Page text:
But Dujarric said "various U.N. entities have regularly documented and reported on human rights violations in Syria, including torture in the context of detention."
A former Syrian army colonel who joined the opposition said what the State Department revealed about Saydnaya "is not surprising."
Defector Ahmad al-Hammadi added that had the international community punished Syrian authorities for such killings they carried out from the start of the uprising in 2011, "we wouldn't have reached this point."
Al-Hammadi, a spokesman for the Northern Division rebel group, added that Saydnaya is a "seven-star facility, so you can imagine what happens at the dungeons of security agencies."
"Satan can take lessons in crime from the regime," he said by telephone from Turkey. "Regarding cremations, these are usually secret matters but not surprising. They are killing thousands. So how are they going to get rid of their bodies?"
Others are buried in mass graves that mark the dead with numbers instead of names, he said.
The accusations cast a shadow over Syria peace talks Tuesday in Geneva, where Syrian government and opposition representatives met separately with the U.N. envoy. The meetings were the sixth round of talks brokered by U.N. Special Envoy Staffan de Mistura.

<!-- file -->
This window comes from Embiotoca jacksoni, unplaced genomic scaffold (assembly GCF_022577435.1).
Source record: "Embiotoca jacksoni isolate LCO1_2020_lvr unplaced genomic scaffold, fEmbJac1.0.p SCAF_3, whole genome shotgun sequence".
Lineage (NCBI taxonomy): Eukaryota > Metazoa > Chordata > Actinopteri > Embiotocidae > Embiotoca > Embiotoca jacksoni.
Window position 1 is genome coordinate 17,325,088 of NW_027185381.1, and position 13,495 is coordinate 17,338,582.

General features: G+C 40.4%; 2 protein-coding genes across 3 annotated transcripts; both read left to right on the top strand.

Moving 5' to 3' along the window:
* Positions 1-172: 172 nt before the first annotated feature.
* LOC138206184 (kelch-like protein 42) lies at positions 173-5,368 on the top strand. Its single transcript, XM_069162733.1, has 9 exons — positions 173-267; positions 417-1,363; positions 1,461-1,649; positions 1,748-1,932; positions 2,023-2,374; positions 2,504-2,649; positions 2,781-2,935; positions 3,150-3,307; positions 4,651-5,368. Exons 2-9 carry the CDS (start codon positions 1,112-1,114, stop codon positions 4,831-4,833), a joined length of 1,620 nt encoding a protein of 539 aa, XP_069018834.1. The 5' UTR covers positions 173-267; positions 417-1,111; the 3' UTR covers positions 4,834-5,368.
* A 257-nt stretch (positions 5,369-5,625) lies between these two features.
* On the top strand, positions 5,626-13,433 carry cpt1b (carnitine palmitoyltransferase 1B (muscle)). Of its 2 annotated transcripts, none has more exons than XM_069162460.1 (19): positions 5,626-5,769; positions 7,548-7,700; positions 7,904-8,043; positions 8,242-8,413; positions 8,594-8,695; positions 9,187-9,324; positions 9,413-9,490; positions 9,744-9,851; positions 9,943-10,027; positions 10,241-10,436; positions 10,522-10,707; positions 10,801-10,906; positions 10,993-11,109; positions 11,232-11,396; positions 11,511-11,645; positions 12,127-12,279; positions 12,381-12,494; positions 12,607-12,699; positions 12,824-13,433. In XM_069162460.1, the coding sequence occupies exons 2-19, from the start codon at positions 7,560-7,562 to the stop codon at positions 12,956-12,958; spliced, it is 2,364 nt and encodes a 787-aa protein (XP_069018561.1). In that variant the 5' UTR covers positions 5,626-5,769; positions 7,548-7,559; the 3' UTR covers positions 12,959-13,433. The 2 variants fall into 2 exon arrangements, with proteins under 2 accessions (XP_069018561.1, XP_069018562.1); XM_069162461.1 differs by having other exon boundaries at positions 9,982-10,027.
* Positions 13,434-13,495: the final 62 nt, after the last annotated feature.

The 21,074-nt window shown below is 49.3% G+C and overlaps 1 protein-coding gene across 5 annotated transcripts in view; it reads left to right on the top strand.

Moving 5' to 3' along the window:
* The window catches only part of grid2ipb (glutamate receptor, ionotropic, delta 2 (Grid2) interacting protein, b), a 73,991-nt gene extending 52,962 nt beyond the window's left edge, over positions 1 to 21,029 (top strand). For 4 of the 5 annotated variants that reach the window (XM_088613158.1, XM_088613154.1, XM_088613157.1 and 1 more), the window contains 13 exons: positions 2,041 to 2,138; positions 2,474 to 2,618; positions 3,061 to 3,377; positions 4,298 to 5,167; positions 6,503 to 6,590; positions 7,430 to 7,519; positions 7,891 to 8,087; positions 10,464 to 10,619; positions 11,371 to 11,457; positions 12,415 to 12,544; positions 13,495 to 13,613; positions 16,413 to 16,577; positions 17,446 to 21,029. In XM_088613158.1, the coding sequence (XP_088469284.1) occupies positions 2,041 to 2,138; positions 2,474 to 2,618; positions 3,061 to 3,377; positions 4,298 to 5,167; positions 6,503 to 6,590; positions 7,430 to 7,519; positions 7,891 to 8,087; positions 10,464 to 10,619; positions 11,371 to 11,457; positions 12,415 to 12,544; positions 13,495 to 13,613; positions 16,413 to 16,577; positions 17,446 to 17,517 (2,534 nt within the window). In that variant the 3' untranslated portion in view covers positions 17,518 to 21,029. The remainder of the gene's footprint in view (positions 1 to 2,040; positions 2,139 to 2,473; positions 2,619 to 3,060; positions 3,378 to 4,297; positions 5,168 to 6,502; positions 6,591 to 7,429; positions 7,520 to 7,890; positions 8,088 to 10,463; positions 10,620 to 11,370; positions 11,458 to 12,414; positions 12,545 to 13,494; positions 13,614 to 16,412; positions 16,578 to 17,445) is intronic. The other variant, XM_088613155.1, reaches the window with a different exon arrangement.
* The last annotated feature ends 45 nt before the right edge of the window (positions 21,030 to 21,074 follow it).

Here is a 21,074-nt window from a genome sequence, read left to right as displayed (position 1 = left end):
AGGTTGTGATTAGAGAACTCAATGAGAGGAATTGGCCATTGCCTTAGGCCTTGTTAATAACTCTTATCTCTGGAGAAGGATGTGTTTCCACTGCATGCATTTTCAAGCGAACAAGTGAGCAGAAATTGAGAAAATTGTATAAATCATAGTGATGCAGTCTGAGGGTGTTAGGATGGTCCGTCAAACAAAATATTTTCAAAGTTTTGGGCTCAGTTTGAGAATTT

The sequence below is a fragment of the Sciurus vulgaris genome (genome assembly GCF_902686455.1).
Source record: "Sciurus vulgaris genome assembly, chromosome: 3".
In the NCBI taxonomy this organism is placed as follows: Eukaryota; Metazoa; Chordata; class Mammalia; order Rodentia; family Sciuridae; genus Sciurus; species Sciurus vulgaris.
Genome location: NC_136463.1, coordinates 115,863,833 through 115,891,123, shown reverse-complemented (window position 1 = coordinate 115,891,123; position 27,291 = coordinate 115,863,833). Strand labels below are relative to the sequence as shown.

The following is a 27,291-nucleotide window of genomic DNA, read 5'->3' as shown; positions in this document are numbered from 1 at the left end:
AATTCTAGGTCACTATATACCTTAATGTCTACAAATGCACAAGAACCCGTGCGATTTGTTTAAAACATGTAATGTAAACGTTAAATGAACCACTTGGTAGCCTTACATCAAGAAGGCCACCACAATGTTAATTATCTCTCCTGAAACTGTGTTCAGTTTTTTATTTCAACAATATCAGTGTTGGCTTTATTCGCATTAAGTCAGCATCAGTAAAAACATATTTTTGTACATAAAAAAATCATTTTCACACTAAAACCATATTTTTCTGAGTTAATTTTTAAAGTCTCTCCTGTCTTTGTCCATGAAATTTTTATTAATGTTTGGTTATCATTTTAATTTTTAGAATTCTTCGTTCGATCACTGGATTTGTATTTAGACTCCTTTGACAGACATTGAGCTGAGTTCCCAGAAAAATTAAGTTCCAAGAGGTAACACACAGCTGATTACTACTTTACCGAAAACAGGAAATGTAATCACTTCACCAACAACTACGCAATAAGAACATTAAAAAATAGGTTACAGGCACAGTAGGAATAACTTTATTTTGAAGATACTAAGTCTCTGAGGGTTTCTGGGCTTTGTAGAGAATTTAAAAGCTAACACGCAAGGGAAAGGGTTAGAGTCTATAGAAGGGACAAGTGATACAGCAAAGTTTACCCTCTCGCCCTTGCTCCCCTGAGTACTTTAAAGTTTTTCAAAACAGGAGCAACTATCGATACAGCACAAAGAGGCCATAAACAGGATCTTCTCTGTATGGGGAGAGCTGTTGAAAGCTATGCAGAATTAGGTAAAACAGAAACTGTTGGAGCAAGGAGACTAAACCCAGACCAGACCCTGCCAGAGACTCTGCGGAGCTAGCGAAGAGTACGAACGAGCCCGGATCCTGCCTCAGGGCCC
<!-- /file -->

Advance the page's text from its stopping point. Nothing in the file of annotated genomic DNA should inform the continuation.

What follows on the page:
Syrian opposition spokesman Salem Meslet said the U.S. allegations about the use of a crematorium to cover up the mass killings were "credible" and not surprising.
Meslet, in Geneva for the talks, told Saudi-owned TV station al-Hadath that the government was known to move prisoners around from site to site for interrogations and, in some instances, "executions."
Syrian activists, meanwhile, said government forces were escalating attacks on opposition-held areas protected under a recently brokered cease-fire.
The Britain-based Syrian Observatory for Human Rights said it has recorded the first deaths in the country's four "de-escalation zones" since the agreement came into effect 10 days ago. The deal was brokered by Russia, Turkey and Iran.
The Observatory said two women were killed by rocket fire in a Damascus suburb and another was killed by aerial bombardment in Homs province.
Local activists reported higher death tolls. Wael Abou Rayan, a media activist in the Homs countryside, said the bombing of Homs had eased since the agreement, but never completely stopped.
Two children were killed by government artillery fire in the rural town of Rastan two days ago, while another woman was killed in an airstrike in the village of Kafrlaha on Tuesday, according to Abou Rayan.
Outside Damascus, the Syrian Civil Defense search-and-rescue group said three surface-to-surface rockets hit the Hamouriya area, killing six and wounding dozens, including women and children.
Video from the group showed rescuers pulling children from the rubble of a multistory building.
Associated Press writers Jamey Keaten in Geneva, Edith M. Lederer in New York and Hashem Osseiran in Beirut contributed.